I'm not sure if there would be scientific literature on the subject, considering it is simply due too the relative motion of the Moon being slow and subtle. That is to say, it takes about 2 minutes because it is a slow process.

In addition, the moon is NOT necessarily the exact same apparent size of the Sun during every eclipse. Depending ion where everything is in their orbits, the Sun could be farther from the earth than average making the Sun a little smaller at times, and the Moon could be closer than average at times, making the moon appear a little larger.

So it might take a little while for that slightly larger (apparent size) Moon to cross the slightly smaller (apparent size) Sun.

During other eclipses, the Moon may be farther from earth than average and the Sun closer than average, which means the Moon may appear smaller than the Sun, and there would never be real totality, but instead a ring of sunlight around the slightly smaller-looking moon.

This ring-of-sunlight-around-the-moon eclipse is called an "annular eclipse" and is sometimes referred to as the "ring of fire".


edit on 8/5/2017 by Soylent Green Is People because: (no reason given)



posted on May, 8 2017 @ 04:17 PM
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a reply to: roadgravel

Sigh, I was being sarcastic. I should have known better.



posted on May, 8 2017 @ 04:18 PM
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a reply to: WeirdScience

The earth orbits the sun counterclockwise, as viewed from above.

The moon orbits the earth counterclockwise, as viewed from above.

If one uses critical thinking skills, the answer is obvious...

Alternate answer: Because the Russians.



posted on May, 8 2017 @ 04:19 PM
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a reply to: Soylent Green Is People




To answer your question directly about "why does the Moon appear to stop", the only answer I can give you is that the motion of the moon eastward relative to the Sun and rest of the Sky happens so slowly that it is covering the Sun for those two minutes.


Yes and this answer is complete hogwash. Once again, it takes 1.5 min to cover that gap, what's different in the next two minutes of complete coverage? Your "explanation" doesn't explain this.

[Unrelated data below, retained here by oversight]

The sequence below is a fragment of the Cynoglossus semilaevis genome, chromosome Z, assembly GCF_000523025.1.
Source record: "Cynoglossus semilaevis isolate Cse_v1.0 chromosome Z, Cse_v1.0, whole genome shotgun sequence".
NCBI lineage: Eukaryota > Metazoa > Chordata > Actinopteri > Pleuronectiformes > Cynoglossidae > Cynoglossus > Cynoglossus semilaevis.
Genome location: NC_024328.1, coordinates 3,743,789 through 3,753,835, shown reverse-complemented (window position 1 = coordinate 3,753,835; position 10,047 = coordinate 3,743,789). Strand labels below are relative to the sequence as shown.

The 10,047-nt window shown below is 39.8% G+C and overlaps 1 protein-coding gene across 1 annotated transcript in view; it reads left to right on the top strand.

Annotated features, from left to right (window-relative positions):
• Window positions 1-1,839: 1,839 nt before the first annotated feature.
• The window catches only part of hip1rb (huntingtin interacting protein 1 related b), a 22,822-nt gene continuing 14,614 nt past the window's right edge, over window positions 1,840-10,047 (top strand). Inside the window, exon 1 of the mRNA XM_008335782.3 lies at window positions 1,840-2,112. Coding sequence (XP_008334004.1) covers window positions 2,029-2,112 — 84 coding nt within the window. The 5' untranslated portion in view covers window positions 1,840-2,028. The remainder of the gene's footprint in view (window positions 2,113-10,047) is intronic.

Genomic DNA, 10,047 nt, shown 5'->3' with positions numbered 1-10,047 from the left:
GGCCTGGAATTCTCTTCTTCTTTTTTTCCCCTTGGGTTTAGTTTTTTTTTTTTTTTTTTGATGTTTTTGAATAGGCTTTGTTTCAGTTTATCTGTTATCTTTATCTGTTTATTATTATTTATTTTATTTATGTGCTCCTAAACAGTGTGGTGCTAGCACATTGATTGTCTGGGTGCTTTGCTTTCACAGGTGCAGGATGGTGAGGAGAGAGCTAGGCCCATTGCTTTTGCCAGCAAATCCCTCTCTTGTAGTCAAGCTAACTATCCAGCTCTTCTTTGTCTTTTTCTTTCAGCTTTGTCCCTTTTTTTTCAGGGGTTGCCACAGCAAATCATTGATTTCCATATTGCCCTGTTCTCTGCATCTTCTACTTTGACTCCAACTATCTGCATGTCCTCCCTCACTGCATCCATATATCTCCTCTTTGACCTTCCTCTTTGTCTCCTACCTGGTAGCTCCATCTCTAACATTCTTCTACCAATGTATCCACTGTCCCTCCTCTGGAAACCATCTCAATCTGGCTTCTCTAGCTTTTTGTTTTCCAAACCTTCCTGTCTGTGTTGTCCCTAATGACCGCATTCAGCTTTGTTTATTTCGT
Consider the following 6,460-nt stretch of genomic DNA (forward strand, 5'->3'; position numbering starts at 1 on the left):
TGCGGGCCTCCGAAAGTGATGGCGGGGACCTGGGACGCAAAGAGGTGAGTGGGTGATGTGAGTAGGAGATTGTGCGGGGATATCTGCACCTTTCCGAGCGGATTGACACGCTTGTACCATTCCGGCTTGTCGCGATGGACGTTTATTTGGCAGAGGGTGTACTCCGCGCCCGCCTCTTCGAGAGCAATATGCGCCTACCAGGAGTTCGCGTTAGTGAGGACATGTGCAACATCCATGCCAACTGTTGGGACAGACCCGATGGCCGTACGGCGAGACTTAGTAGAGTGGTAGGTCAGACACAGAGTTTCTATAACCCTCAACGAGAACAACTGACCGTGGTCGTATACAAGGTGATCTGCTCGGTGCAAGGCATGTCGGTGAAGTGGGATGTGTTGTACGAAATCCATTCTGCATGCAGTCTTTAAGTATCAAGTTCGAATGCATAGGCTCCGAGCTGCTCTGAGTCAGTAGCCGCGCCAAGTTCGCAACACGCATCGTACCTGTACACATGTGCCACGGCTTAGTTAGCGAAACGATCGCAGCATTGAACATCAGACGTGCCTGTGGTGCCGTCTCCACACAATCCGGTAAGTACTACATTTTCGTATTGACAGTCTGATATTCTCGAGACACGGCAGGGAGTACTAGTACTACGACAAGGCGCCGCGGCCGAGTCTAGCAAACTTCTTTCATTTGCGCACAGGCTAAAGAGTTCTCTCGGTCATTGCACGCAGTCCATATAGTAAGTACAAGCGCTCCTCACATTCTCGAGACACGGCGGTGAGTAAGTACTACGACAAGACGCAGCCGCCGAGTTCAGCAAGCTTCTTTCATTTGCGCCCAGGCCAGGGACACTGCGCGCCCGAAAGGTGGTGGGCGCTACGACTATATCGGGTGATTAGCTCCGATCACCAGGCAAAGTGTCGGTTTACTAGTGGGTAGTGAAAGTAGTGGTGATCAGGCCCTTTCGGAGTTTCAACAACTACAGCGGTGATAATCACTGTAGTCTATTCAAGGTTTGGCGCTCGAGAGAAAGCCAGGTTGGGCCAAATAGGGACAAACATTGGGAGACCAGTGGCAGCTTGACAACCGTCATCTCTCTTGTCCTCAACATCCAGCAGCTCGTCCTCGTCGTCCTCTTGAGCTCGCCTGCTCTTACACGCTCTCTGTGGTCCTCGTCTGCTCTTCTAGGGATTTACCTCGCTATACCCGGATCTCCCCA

edit on 8-5-2017 by WeirdScience because: (no reason given)



posted on May, 8 2017 @ 04:20 PM
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a reply to: WeirdScience

/sarc tags do help, as sarcasm doesn't translate well on the interwebs.

No worries.



posted on May, 8 2017 @ 04:21 PM
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originally posted by: WeirdScience
a reply to: roadgravel

Sigh, I was being sarcastic. I should have known better.


OK. Didn't seem to be a sarcastic post but that's just me, I suppose. I imagine a good bit of the "appears to" part is perception.



posted on May, 8 2017 @ 04:21 PM
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originally posted by: WeirdScience
a reply to: roadgravel

Sigh, I was being sarcastic. I should have known better.


You,

Should have known better, known more, and known how to use google. F**k!, you have reached a level of stupid that makes a rocking chair seem smarter.



posted on May, 8 2017 @ 04:23 PM
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a reply to: cynicalheathen




If one uses critical thinking skills, the answer is obvious...


I don't see why and how this would make it appear as if there was no motion at all for two minutes, only at the moment of full coverage. It was moving at considerable speed as it was covering the sun. It was moving at considerable speed as it moved away from the sun......the period of full coverage in between.......no visible movement at all.



posted on May, 8 2017 @ 04:23 PM
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originally posted by: WeirdScience
a reply to: Soylent Green Is People




To answer your question directly about "why does the Moon appear to stop", the only answer I can give you is that the motion of the moon eastward relative to the Sun and rest of the Sky happens so slowly that it is covering the Sun for those two minutes.


Yes and this answer is complete hogwash. Once again, it takes 1.5 min to cover that gap, what's different in the next two minutes of complete coverage? Your "explanation" doesn't explain this.



And the part of my answer about the moon being a little larger than the Sun during some eclipses, making totality last longer than other eclipses didn't help either?



posted on May, 8 2017 @ 04:25 PM
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originally posted by: WeirdScience
a reply to: cynicalheathen




If one uses critical thinking skills, the answer is obvious...


I don't see why and how this would make it appear as if there was no motion at all for two minutes, only at the moment of full coverage. It was moving at considerable speed as it was covering the sun. It was moving at considerable speed as it moved away from the sun......the period of full coverage in between.......no visible movement at all.